In addition, if you want these assets to follow a distribution pattern that is more complicated than what is allowed on the form, you would be better off using a Living Trust to control the distribution, rather than relying on the form.

We invite you to Contact Our Firm to discuss your family’s estate planning needs.

California Small Estate Affidavit

In our prior posts, we discussed why Avoiding Probate is an excellent idea.

We also discussed how certain Assets Not Subject to Probate can avoid the Probate process, in certain circumstances.

One of the easiest ways to Avoid Probate, if your Estate qualifies, is to use the California Small Estate Affidavit procedure.  Assets are not subject to probate if they qualify.

California Probate Code Section 13100 et seq. sets forth the basic requirements to use this process:

  • The gross value of the Estate for which you are trying to use this Affidavit procedure is less than $150,000.
  • The Decedent has been deceased for at least forty (40) days
  • The successor to the Decedent may take possession of certain property without Probate, if he or she completes an Affidavit pursuant to California Probate Code Section 13101, in which they make certain declarations as required by law

Generally, the California Small Estate Affidavit procedure is not used in place of a Living Trust.

It is normally used when one or more small assets of the Estate are inadvertently left out of the Trust, and a Beneficiary or Heir (a successor to the Decedent) wishes to take possession of the asset without Probate.

However, the California Small Estate Affidavit procedure will not work if there is a Probate case going on simultaneously.

One of the requirements of the Small Estate Affidavit is to affirm that “no proceeding is now being or has been conducted in California for administration of the decedent’s estate.”

We invite you to Contact Our Firm to discuss your family’s estate planning needs.

Assets Not Subject to Probate

In our earlier post series, we discussed why Avoiding Probate is important for your family.

We discussed the Top 5 Reasons to Avoid Probate in California:

  1. The extremely High Cost of Probate
  2. The public nature of the proceedings
  3. The length of time involved in Probating an Estate
  4. The bureaucratic, Court-driven nature of the Probate process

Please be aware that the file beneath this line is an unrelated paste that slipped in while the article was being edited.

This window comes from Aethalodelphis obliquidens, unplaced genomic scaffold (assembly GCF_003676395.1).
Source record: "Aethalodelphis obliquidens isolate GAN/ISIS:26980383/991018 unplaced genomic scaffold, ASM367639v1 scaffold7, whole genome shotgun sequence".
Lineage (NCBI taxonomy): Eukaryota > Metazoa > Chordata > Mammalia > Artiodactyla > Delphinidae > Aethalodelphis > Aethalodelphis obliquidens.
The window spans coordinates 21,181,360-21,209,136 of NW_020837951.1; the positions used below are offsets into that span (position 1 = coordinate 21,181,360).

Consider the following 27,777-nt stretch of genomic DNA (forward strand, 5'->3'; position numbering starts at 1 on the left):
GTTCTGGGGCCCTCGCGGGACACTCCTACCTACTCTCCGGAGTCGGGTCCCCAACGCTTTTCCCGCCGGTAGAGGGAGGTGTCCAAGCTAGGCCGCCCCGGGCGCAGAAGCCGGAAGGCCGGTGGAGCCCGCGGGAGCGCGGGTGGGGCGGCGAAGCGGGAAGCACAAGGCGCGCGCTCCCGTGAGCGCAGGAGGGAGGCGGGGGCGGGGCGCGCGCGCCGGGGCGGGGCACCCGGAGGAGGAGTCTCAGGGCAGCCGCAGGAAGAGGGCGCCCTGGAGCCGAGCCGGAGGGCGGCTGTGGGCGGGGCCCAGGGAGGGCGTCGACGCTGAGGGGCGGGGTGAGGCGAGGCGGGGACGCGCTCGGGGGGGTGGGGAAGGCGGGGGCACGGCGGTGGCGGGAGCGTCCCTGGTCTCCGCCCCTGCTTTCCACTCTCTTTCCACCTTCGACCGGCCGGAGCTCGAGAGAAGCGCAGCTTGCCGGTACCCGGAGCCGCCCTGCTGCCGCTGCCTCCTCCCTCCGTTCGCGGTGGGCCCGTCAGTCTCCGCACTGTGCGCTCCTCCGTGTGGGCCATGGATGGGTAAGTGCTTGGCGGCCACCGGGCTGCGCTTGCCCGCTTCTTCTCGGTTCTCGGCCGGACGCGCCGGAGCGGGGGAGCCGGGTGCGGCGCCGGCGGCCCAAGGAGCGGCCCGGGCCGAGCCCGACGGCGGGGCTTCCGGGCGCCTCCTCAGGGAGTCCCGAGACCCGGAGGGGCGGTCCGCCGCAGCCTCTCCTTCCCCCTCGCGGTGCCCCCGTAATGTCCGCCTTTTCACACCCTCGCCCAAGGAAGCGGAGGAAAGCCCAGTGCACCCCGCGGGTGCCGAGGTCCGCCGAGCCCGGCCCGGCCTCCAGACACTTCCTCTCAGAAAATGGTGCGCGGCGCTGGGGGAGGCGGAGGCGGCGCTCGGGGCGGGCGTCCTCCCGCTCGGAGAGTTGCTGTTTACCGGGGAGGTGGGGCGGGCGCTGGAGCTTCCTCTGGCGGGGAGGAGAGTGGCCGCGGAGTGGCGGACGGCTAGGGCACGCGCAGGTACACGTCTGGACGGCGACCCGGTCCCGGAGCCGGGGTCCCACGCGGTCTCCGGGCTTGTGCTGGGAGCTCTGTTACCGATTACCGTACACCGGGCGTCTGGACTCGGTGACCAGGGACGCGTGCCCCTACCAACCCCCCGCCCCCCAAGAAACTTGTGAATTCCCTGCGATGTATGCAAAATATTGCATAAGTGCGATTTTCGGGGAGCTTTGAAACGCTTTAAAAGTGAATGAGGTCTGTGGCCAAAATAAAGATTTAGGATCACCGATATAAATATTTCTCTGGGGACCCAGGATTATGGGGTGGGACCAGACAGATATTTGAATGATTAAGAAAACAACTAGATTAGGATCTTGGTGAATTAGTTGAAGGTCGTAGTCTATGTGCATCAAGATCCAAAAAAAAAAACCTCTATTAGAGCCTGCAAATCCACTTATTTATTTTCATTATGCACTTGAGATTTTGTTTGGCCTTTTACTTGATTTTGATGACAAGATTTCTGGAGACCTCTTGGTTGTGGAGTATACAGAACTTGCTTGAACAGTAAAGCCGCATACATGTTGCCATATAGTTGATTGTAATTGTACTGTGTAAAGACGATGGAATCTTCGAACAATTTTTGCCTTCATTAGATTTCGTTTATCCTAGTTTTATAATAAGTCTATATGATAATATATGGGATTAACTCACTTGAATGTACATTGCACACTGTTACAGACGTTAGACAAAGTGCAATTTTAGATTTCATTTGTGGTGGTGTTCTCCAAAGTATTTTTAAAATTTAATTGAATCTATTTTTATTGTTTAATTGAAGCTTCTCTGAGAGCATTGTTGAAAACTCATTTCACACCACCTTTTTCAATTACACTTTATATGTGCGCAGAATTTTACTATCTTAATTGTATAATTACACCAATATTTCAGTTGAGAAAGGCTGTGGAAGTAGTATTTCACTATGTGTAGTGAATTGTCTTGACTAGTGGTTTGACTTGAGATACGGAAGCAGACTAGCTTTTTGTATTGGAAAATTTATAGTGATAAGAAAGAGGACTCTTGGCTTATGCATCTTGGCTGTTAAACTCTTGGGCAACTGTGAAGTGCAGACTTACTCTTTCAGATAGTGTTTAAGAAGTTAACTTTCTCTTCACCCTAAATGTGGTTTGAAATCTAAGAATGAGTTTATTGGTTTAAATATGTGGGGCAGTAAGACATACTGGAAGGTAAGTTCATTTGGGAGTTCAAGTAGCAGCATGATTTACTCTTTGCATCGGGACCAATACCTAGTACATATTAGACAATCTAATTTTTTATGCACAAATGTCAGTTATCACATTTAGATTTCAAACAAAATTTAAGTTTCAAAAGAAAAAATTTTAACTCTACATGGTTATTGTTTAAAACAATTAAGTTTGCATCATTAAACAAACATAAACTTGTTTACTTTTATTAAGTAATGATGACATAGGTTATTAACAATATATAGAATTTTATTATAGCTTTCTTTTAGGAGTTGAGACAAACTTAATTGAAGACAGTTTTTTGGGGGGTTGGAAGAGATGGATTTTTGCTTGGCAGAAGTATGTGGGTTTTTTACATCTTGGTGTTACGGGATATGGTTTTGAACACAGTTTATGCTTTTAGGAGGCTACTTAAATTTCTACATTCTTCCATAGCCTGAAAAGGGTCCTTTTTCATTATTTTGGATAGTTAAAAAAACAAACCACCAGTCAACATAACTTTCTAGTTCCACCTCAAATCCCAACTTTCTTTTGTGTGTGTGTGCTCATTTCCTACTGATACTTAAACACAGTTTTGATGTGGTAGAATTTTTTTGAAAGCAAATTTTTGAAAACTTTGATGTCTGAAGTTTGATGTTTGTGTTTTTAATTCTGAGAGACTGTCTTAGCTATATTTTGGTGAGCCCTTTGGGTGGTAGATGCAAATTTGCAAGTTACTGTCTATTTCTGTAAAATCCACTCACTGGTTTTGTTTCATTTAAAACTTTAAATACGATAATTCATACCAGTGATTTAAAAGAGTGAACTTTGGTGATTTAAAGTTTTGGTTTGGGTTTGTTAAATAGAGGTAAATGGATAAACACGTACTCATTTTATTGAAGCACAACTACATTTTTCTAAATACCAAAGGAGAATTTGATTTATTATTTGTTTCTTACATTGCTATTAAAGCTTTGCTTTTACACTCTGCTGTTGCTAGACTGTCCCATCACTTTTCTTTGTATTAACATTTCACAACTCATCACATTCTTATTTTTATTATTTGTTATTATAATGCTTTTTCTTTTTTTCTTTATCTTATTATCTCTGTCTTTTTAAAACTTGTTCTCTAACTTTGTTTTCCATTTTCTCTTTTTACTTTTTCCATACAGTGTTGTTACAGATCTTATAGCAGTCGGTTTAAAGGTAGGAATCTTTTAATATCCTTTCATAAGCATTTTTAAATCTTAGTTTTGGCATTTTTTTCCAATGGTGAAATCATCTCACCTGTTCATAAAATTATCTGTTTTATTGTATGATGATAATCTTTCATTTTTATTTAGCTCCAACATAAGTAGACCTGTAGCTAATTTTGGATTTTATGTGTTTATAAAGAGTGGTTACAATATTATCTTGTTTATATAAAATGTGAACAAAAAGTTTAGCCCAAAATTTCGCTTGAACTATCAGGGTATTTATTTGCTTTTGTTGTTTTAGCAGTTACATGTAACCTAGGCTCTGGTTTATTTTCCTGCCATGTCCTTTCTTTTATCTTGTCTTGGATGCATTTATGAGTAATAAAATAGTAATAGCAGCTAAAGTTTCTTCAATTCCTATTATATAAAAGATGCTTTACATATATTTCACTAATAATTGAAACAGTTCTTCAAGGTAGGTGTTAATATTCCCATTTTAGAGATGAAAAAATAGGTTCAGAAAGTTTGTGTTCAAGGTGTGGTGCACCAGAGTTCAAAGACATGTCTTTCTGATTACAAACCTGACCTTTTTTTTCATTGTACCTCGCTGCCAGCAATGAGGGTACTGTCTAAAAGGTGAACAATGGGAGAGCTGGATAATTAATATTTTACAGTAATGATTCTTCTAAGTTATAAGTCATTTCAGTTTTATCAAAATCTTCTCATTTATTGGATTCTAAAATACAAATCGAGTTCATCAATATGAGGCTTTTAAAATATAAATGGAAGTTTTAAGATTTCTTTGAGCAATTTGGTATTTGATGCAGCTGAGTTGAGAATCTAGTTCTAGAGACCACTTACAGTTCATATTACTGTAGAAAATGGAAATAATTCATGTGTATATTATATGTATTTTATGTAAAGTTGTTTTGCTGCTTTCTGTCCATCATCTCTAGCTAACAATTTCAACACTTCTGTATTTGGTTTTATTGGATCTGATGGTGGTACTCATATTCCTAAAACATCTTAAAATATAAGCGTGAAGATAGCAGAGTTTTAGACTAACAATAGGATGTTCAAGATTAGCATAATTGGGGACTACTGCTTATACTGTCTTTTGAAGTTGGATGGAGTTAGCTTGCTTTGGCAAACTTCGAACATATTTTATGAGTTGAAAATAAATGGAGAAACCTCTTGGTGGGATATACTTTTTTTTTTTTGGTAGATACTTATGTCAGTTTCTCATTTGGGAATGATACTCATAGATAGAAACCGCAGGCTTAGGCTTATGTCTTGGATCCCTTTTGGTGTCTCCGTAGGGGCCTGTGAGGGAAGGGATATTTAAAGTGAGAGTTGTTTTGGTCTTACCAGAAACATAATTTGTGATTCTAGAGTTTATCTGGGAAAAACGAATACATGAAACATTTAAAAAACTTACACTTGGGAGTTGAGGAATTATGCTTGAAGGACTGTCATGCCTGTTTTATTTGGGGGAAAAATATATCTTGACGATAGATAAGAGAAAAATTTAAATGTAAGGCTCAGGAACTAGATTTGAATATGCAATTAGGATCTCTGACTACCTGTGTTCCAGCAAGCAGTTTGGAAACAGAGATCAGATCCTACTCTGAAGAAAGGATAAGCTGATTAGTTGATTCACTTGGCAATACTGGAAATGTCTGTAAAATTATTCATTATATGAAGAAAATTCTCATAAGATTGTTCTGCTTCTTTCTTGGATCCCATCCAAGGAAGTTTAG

5. The requirement for Minor Children to be put on a Family Allowance

However, it is important to know which Assets are not ordinarily Subject to Probate.

First, under California Law, there is a provision for handling smaller estates known as the California Small Estate Affidavit procedure.  Assets are not subject to Probate if they qualify for this procedure.

Next, there are certain assets that pass By Operation of Contract – such as IRA’s, 401(k)’s, life insurance, etc. – generally are not subject to Probate.

Finally, Joint Tenancy assets are not subject to Probate, except in certain circumstances.

We will address each of these in separate posts, which you can access by clicking on a link above.

As always, we look forward to serving your family’s Estate Planning needs.

Contact Our Firm to see how we may help you.

Avoiding Probate #5 – Children or Creditors?

Part Five in our series, Reasons to Avoid Probate, deals with the harsh impact that the Probate process has on families with Minor Children.

In each of the first four parts of this series, we dealt with issues that affect all Estates that go through Probate – the High Cost of Probate, the Public Nature of the Probate Process, the Time Consuming nature of Probate, the Bureaucratic Nightmare of Probate.

However, now we will focus on how the Probate process affects Families with Minor Children.

From a practical perspective, once the Parents of a minor child die, the vast majority of all bank accounts, financial accounts and other sources of revenue shut off completely.

Unless these accounts are set up in Joint Tenancy – or there is some other reason a bank or financial institution will keep it open – most accounts terminate when the account holder dies.